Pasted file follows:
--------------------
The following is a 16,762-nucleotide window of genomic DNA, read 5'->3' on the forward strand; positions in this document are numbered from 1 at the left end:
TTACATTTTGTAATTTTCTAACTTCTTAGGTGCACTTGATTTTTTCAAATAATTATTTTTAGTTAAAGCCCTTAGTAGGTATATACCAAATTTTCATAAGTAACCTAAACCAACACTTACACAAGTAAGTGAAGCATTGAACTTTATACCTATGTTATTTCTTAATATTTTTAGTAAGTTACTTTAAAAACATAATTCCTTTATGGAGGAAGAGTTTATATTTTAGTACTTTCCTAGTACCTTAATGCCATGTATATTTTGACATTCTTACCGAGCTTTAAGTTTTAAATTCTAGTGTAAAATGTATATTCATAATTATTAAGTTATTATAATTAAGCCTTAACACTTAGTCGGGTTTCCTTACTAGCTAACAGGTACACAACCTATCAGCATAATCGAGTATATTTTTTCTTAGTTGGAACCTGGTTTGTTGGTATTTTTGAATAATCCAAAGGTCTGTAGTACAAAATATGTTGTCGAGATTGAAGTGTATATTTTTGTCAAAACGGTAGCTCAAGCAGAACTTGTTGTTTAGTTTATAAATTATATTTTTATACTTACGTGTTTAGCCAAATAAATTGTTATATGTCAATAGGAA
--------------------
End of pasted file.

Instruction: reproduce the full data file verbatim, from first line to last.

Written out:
The following is a 16,762-nucleotide window of genomic DNA, read 5'->3' on the forward strand; positions in this document are numbered from 1 at the left end:
TTACATTTTGTAATTTTCTAACTTCTTAGGTGCACTTGATTTTTTCAAATAATTATTTTTAGTTAAAGCCCTTAGTAGGTATATACCAAATTTTCATAAGTAACCTAAACCAACACTTACACAAGTAAGTGAAGCATTGAACTTTATACCTATGTTATTTCTTAATATTTTTAGTAAGTTACTTTAAAAACATAATTCCTTTATGGAGGAAGAGTTTATATTTTAGTACTTTCCTAGTACCTTAATGCCATGTATATTTTGACATTCTTACCGAGCTTTAAGTTTTAAATTCTAGTGTAAAATGTATATTCATAATTATTAAGTTATTATAATTAAGCCTTAACACTTAGTCGGGTTTCCTTACTAGCTAACAGGTACACAACCTATCAGCATAATCGAGTATATTTTTTCTTAGTTGGAACCTGGTTTGTTGGTATTTTTGAATAATCCAAAGGTCTGTAGTACAAAATATGTTGTCGAGATTGAAGTGTATATTTTTGTCAAAACGGTAGCTCAAGCAGAACTTGTTGTTTAGTTTATAAATTATATTTTTATACTTACGTGTTTAGCCAAATAAATTGTTATATGTCAATAGGAA